- Associated Press - Friday, March 18, 2016

ENGLEWOOD, Fla. (AP) - Suzanne Park calls it her “come to Jesus” moment, that day during her freshman year of college when she collapsed in tears on the floor of her dorm room and asked the Lord to either make her dream come true or quash the passion for horses that had transfixed her for as long as she could remember.

“I said, ‘Either show me my mission or shelve it,” says the now 45-year-old Park, whose lush strawberry blonde ponytail, pulled through the back of her camo ballcap, glints gold as the sun sets on her humble but well-kept barn. “And for many years, I figured that’s what it would be - putting horses on the back burner.”

As a child, she’d channeled her horse obsession into whatever outlets she could find. The $30-an-hour lessons at a public stable near her family’s Englewood home. A school project where she could design the dream ranch she hoped to inhabit one day. The tag-along trips with a teacher equally enamored of equines who did “horse sitting” when people went out of town. Still, the dream of having a horse of her own remained as financially unfeasible as ever.

“I couldn’t just sit around waiting for a horse to ride,” says Park. “I had to get on with my life. So I said, ‘God, if you make this happen, I will make it happen for kids like me.’ Then I just put it away and moved on.”

She studied biology, worked for a small animal veterinarian and the Olive Garden restaurant chain. One day, sitting in the church where her cousin was a youth minister, she saw a “hot guy.” Paul Park wasn’t a horse person, but in just about every other way, he was perfect.

They married in 1993, started a family that would eventually grow to four children, joined her father’s landscaping business and bought a 1,200-square-foot home on a single lot down a rural Englewood road, backed by towering weeds. Not long after moving in, Park ambled into the backyard and through the foliage emerged a big beautiful bay quarterhorse. She looked up at the sky and said wryly: “God, that’s not funny.”

The people who owned the 10 acres behind her house had purchased the horse for their daughter, who’d later lost interest. They told Park she was welcome to spend as much time with “Jasmine” as she liked. She instantly made herself at home, in the saddle and at their small barn.

“I was super happy in that private horse world,” Park recalls. “But then God reminded me of my promise.”

A neighbor girl, 10 or 11, with red hair not unlike Park’s at her age, started jumping the fence. One day, the girl brought scissors and hacked off Jasmine’s mane and tail. Park got in her car and followed her home, livid. But when she pulled into the driveway, she burst into tears. It was her second “come to Jesus” moment.

“I realized it was time to fulfill my promise,” she says.

Instead of chewing the girl out, Park invited her to come over anytime. “We can learn together,” she said.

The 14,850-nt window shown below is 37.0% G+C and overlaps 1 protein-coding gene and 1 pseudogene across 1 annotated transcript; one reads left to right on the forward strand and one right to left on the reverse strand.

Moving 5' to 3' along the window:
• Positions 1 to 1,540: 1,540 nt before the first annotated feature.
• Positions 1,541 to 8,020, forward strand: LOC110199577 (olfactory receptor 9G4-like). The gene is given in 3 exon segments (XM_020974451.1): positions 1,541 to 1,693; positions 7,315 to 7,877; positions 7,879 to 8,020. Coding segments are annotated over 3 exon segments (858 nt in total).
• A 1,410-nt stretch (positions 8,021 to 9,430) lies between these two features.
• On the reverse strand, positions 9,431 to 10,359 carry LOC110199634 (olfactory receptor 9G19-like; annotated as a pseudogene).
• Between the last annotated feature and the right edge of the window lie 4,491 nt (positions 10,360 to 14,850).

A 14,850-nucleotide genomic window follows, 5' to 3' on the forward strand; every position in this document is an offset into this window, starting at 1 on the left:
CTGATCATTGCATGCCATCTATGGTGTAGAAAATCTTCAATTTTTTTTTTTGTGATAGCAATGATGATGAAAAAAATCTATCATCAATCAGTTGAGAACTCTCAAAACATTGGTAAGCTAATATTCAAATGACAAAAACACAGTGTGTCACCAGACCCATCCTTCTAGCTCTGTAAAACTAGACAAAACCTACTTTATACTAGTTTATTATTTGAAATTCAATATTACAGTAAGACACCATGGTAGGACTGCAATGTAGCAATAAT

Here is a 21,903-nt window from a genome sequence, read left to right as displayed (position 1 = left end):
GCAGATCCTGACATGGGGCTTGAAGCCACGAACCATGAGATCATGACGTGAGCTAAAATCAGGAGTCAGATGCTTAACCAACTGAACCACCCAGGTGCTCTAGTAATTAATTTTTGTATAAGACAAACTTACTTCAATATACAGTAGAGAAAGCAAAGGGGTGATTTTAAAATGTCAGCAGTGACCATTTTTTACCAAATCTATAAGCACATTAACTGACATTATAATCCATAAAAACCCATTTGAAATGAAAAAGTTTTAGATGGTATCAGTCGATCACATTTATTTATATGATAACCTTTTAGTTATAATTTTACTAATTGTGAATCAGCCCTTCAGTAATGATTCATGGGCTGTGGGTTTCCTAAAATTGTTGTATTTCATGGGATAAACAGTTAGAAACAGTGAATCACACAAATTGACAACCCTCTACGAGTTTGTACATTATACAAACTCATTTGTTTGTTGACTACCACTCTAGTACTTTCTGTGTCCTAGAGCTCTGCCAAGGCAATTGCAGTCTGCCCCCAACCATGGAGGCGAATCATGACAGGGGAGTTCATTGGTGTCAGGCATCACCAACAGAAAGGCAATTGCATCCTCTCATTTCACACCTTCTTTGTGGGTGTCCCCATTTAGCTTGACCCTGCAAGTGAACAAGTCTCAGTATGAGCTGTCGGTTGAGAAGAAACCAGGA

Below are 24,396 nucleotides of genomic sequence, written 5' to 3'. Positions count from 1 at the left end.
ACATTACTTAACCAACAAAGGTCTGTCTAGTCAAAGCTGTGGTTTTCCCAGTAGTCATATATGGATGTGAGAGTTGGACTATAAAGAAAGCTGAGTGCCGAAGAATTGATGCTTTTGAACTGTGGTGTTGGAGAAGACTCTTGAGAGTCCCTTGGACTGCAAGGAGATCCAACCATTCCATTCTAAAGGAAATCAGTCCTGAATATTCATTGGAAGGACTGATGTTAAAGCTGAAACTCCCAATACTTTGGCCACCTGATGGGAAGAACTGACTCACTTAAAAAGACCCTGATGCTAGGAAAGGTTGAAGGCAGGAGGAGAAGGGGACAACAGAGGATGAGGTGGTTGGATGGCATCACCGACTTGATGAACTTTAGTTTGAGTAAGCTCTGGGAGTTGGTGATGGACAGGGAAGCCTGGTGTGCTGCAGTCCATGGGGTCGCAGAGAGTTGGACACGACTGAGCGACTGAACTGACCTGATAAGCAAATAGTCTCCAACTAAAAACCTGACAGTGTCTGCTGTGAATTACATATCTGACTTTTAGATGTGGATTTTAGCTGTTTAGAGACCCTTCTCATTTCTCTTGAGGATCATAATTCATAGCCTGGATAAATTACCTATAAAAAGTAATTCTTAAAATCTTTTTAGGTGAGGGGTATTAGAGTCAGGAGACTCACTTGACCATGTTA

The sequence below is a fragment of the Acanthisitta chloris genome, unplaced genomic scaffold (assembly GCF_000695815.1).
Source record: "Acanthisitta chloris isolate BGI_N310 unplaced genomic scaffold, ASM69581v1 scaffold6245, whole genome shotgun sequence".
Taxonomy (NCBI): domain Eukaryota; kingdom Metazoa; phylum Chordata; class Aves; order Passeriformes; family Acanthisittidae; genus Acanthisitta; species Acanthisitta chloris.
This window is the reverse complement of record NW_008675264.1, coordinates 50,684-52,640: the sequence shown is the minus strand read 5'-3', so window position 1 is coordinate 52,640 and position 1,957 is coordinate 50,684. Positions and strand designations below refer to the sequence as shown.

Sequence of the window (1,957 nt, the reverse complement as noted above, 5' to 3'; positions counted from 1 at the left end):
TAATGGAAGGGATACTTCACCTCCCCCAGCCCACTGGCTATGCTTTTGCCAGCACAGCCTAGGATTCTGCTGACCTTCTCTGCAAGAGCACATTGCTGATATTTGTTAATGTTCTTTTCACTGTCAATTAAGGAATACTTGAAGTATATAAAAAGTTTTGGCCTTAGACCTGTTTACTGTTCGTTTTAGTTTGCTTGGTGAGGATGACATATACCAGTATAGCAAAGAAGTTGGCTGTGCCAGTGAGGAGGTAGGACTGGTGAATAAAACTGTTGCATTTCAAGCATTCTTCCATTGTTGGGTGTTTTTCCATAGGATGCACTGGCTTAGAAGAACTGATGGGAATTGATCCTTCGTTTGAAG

The girl came for a while, then disappeared. But not before she’d told her friends. That’s how Bit of Hope, Park’s hybrid horse rescue/youth ministry nonprofit began.

“The more kids that came, the more horses I got and the more horses I got, the more kids came,” Park says. “To be able to help the horses and the kids at the same time is beyond a blessing to me. It’s more than I ever hoped and dreamed for.”

These days, there’s a waiting list on both ends, with 16 horses vying for 14 stalls and as many as 30 kids brushing and cleaning and - with adult supervision - riding, every day but Tuesdays and Sundays, which Park reserves as family and church time. The horses come mostly from owners who are no longer able to care for them financially, or riders who haven’t been able to handle behavioral issues. The kids come by word of mouth or to fulfill community service requirements.

At a cost she estimates at $250 per animal/per month for food and supplies, Park rehabilitates the horses for eventual resale at market value, while providing free instruction and interaction for the horse-besotted but financially challenged. For the horses, the motto is “Rescue, Restore, Re-home.” For the kids it’s “Respect, Responsibility, Reward.” For both, the program is a lifesaver.

“How do I say this without sounding pretentious or arrogant?” says Park, who sounds anything but. “We’re such a precious commodity to young people in our area, who would otherwise have nothing but the city and the old folks. I know all the trouble I got into at their age and these kids are avoiding it by being here. And once a horse sets foot on this ranch, they are no longer rescues. We put an unspeakable amount of effort into making them valuable horses.”

But it’s an eternally precarious operation, one that survives on sporadic contributions, patched-up second-hand equipment and the occasional dip into Park’s savings. The Sarasota plastic surgeon who donates the acreage upon which the ranch is more than willing and “all about the kids,” Park says, but she knows it may not be so forever.

“I’m prepared to move the business, but not to give it up,” she says. “That would only happen with me kickin’ and screamin’.

“But it’s not for me that I do this,” she adds.

Her faith holds the reins.

“It’s his work, his mission. Will it end with me? I sure hope not.”

___

Information from: Sarasota (Fla.) Herald-Tribune, https://www.heraldtribune.com

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